Friday, April 4, 2008

Introduction: Sonrisas by Pat Mora

1)Mora, Pat. "Sonriasa." The Norton Introduction to Poetry. Comp. Paul J. Hunter, Alison Booth, and Kelly J. Mays. Ed. Peter Simon. New York, London: W.W. Norton and Company, 2007. 239.

I live in a doorway
between two rooms. I hear
quiet clicks, cups of black
coffee, click, click like facts
budgets, tenure, curriculum,
from careful women in crisp beige
suits, quick beige smiles
that seldom sneak into their eyes.
I peek
in the other room seƱoras
in faded dresses stir sweet
milk coffee, laughter whirls
with steam from fresh tamales
sh, sh, mucho ruido,*
they scold one another,
press their lips, trap smiles
in their dark, Mexican eyes.
--Pat Mora
From Borders, 1986.
* lots of noise

2) Sonrisas is a short poem where the speaker describes him/herself as living between two doorways. In one room a quiet setting of uptight women is described. They do not really talk or smile and stick strictly to business. In the other room a setting of loud women who are boisterous and happy is found, they are Mexicans.

3) I like this poem because it describes two different cultures through coffee, and the atmosphere women create when drinking it. I also enjoy the use of Spanish, the fact that it does not rhyme, and the image of different smiles in each culture's eyes. It made me aware of the way Mexican-Americans, or any mixed race, must feel in the world.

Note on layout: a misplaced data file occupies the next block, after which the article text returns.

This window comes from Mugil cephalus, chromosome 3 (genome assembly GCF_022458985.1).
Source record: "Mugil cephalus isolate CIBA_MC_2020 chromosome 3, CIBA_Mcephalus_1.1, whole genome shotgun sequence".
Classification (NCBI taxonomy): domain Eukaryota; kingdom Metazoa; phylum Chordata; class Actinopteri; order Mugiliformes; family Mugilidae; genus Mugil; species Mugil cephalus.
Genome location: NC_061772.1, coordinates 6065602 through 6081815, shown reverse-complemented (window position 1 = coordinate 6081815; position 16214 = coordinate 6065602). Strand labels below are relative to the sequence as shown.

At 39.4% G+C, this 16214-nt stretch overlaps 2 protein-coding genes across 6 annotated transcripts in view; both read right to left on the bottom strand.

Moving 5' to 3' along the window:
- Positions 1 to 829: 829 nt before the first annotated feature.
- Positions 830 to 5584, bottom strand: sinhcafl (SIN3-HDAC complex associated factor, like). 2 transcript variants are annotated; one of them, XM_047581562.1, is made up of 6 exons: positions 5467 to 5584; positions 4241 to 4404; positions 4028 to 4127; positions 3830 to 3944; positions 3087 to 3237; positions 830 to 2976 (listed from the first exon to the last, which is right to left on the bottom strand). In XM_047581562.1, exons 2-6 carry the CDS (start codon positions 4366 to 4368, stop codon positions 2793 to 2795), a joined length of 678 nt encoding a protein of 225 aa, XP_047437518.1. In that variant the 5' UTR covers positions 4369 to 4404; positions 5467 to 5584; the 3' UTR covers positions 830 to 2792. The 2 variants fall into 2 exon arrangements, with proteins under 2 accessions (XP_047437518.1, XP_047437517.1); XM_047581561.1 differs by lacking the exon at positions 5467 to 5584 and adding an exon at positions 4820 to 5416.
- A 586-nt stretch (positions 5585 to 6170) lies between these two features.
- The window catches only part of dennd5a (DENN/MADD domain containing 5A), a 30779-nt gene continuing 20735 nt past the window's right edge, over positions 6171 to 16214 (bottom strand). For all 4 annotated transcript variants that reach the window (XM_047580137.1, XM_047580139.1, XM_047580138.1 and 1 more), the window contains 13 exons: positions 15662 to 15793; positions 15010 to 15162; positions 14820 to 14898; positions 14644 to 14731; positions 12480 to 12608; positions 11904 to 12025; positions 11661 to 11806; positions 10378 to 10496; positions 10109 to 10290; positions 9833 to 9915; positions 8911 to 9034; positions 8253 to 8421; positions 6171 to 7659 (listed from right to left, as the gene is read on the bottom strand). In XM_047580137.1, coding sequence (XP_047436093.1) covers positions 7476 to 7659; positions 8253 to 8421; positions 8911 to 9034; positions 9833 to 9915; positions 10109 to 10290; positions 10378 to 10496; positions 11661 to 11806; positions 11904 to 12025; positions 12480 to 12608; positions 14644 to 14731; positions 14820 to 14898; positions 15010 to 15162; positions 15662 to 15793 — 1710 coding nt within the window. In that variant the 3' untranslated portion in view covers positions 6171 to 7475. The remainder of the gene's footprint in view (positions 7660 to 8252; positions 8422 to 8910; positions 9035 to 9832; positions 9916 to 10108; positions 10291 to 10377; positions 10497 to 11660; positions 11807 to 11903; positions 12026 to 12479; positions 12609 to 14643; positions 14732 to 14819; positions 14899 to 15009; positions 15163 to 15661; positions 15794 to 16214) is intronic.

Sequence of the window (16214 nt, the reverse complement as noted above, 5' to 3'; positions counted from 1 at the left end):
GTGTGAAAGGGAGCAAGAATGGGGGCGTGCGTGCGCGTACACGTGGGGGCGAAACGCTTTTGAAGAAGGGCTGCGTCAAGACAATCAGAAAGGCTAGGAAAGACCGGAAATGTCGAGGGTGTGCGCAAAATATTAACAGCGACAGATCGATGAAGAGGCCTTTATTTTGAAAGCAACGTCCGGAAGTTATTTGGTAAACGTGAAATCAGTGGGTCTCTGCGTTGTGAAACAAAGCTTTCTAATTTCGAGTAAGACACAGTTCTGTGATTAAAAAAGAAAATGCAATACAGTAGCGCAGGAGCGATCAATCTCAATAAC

4) "Sonrisas" reminded me of "Living in Sin" by Adrienne Rich. The use of coffee to represent a woman's state of being/mind is a commmon factor in these two stories. "Living in Sin's" speaker let the coffee boil over on the stove top. This small neglectful element is very telling of her state in the poem. She could boil over from the patriarchal dominance of her culture. "Sonrisas" uses the coffee to explain the difference in two cultures in the same setting. In one, she shows, "quiet clicks, cups of black coffee, click click like facts, budgets, tenure, curriculum..." (3-5). Then, in the next setting we see, "sweet milk [being stirred] coffee, laughter whirls with steam from fresh tamales sh, sh, mucho ruido" (11-14). The use of image of coffee in both poems reflects the situations portrayed.

1 comment:

Desiree Goodwin said...

I really like the poem you chose! I love how the atmosphere is decribed by two women drinking coffee and how the culture is described.